Stones and Stars
The village of Stephani
is built amphitheatrically on the harsh and rocky slopes of Mt.
Trahoni, situated on the mountain ridge of Homeric Tretos on the
present day borders between the prefectures of Corinthia and Argolis.
Perched at a height of 830m the village enjoys commanding views
over its small, fertile valley, the historic city of Nauplia, the
blue waters of the Argosaronic gulf and some of its islands, as
well as the mountain chains of the eastern and central Peloponnese.
The village is organised
according to the standards of Greek mountain settlements. Built
on the southern slopes of the mountain, in order to have favourable
climate conditions, it neighbours the fields and pasturelands that
provide the basics for survival. The location is difficult to access
and well protected between the mountains that form the historic
passes of Dervenakia and Aghionori (also called Kontoporeia), which
connect the Corinthia with the interior of the Peloponnese since
ancient times and are better known today as the site where one of
the most famous battles of the Greek Revolution took place in 1822.
The landscape seems
windswept and extremely bare- especially in summer. Nevertheless
the harsh beauty of this secluded and imposing place is captivating.
Here nature seems to have remained unaltered since the times of
the realm of the "rich in gold" mighty Mycenae, the legendary
home of the Atreides, situated only a few kilometres SW of Stephani.
A primeval almost metaphysical sensation impels you to imagine the
men and women who have lived, fought and prayed on this land through
the ages. Every stone seems to be a silent witness of history. Legend
has it that the Stephanians are the descendants of the Myceneans,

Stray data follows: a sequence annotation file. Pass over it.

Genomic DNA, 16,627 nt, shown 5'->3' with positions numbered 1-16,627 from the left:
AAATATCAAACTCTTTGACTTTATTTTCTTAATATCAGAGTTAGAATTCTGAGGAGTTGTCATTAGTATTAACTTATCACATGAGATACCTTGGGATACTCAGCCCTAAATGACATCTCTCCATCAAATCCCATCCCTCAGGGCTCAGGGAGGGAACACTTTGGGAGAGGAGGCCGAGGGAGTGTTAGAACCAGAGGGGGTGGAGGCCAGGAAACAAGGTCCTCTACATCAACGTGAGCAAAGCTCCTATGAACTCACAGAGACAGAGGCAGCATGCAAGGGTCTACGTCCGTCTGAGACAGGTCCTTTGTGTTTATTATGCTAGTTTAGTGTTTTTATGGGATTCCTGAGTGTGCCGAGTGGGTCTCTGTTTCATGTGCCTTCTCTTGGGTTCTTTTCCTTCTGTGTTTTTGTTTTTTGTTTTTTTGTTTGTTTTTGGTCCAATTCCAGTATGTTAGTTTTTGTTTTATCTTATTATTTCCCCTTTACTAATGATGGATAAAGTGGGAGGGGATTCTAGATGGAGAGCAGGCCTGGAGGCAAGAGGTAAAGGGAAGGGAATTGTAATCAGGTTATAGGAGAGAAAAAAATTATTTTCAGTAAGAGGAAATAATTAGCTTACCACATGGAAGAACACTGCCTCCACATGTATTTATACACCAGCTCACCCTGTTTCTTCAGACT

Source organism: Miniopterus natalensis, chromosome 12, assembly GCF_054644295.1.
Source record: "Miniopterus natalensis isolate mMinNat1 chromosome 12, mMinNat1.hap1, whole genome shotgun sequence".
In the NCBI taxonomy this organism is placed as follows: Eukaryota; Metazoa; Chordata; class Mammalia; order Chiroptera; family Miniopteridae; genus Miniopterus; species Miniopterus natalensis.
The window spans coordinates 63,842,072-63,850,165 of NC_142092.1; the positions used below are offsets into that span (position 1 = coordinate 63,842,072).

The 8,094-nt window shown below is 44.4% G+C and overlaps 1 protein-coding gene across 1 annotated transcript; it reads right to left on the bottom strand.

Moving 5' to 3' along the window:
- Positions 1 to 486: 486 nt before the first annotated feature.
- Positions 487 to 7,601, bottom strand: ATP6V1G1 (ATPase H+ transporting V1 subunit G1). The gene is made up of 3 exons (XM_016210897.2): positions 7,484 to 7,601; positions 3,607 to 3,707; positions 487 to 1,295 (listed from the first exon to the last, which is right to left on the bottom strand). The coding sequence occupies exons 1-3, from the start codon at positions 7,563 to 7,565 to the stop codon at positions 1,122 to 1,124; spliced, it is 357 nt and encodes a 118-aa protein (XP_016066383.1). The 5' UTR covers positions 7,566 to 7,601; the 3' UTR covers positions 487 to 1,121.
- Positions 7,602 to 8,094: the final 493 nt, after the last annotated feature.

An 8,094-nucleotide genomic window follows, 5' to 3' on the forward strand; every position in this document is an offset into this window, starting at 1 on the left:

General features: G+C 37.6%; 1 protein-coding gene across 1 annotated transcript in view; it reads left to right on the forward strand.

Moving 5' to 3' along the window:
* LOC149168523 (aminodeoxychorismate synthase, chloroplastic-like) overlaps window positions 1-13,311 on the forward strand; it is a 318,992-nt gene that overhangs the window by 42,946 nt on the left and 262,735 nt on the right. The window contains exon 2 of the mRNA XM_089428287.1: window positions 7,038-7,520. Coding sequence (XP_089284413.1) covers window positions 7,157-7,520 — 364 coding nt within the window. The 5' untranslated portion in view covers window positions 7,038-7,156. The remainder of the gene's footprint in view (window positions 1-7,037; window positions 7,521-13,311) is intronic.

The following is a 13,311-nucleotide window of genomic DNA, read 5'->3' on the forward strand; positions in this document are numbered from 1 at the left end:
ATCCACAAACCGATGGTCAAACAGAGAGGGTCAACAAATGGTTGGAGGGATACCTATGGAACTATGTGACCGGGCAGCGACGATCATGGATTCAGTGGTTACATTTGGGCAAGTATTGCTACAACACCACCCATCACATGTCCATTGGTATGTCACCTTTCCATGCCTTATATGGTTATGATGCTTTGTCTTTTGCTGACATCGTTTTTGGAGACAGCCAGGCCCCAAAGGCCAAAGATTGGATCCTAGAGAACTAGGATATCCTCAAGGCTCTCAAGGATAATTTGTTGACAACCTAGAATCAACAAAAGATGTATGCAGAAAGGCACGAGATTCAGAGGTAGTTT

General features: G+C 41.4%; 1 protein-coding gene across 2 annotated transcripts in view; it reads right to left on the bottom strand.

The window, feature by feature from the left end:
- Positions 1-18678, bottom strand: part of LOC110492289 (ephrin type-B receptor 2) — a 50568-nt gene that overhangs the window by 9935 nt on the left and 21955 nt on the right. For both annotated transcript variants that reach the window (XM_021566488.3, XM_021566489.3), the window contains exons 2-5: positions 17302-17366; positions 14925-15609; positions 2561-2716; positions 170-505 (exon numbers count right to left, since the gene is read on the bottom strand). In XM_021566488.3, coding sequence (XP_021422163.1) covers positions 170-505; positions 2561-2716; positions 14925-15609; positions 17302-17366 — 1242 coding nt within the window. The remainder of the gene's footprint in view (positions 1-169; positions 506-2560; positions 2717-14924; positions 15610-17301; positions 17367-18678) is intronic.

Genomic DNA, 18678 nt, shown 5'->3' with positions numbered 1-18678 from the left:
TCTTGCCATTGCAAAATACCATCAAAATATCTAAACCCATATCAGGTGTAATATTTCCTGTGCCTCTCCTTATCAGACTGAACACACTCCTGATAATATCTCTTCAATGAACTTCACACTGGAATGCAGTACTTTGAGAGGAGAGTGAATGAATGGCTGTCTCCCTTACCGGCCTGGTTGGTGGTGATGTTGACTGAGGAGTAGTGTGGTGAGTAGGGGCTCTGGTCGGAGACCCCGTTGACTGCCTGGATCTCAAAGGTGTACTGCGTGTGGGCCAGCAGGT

who are said to have taken refuge to the surrounding mountains,
after the invasion of the Dorians in 1104 B.C., which summoned the
end of the Mycenean kingdom, known back then with the name of ĞAhighiavağ
(also transliterated as "Ahhijawa" and "Achijawa").
Stephani is home to
important Byzantine monuments which refer to the many centuries
of christian history of the upland situated between the village
of Stephani and the medieval village of Aghionori. Worth mentioning
is the katholikon of the Old Monastery dedicated to Taxiarhis Mihail
(Archangel Michael) that dates back to the 12th-13th century AD,
decorated with wall frescoes by Theodosios Kakavas (1565).
The church, situated in the depths of an almost inaccessible ravine
surrounded by enchanting nature, is one of the oldest monuments
of the greater area. The monastery of Stephanion, dedicated to the
great martyr Aghios Dimitrios, has been continuing the regions'
monastic tradition for approximately six centuries now. Throughout
the year the monastery is visited by many pilgrims, especially during
its annual celebration on October 26th.
On the nearby hill
of ĞDragatourağ west of the village, rises the Stephanion Observatory,
which has been operating since the late 60s. Due to the important
observational research undertaken with the 30inch Cassegrain telescope
over the past 35 years by the scientific staff of the Aristotle
University of Thessaloniki, the Stephanion Observatory is considered
to be one of the leading astrophysical observatories world-wide
in the field of stellar activity (flare stars). The location for
the observatory was chosen very carefully: The region of the Argolis
and the Corinthia is considered to be the most suitable region for
the installation of observational instruments on mainland Greece,
with an average of 200 unclouded nights per year.
Old stone houses,
watermills, olive presses, fountains, stone wells and countless
dry stone walls, all samples of the traditional rural architecture
of our ancestors and significant part of our cultural heritage,
complete the unique symphony of our village. Watching the sun rise
above the Mt. Arahnaion in the East is a unique experience, while
the view from the surrounding mountaintops of Psili Rahi and Prophetes
Ilias is breathtaking to say the least.
Stephani is a magical
place, that invites you to walk on the paths of nature and history,
to reach for the stars, to worship at forgotten monasteries, to
admire rare sceneries. But above all it offers the opportunity to
connect with our emotional and spiritual side and to discover new
meaning and beauty in the world around us.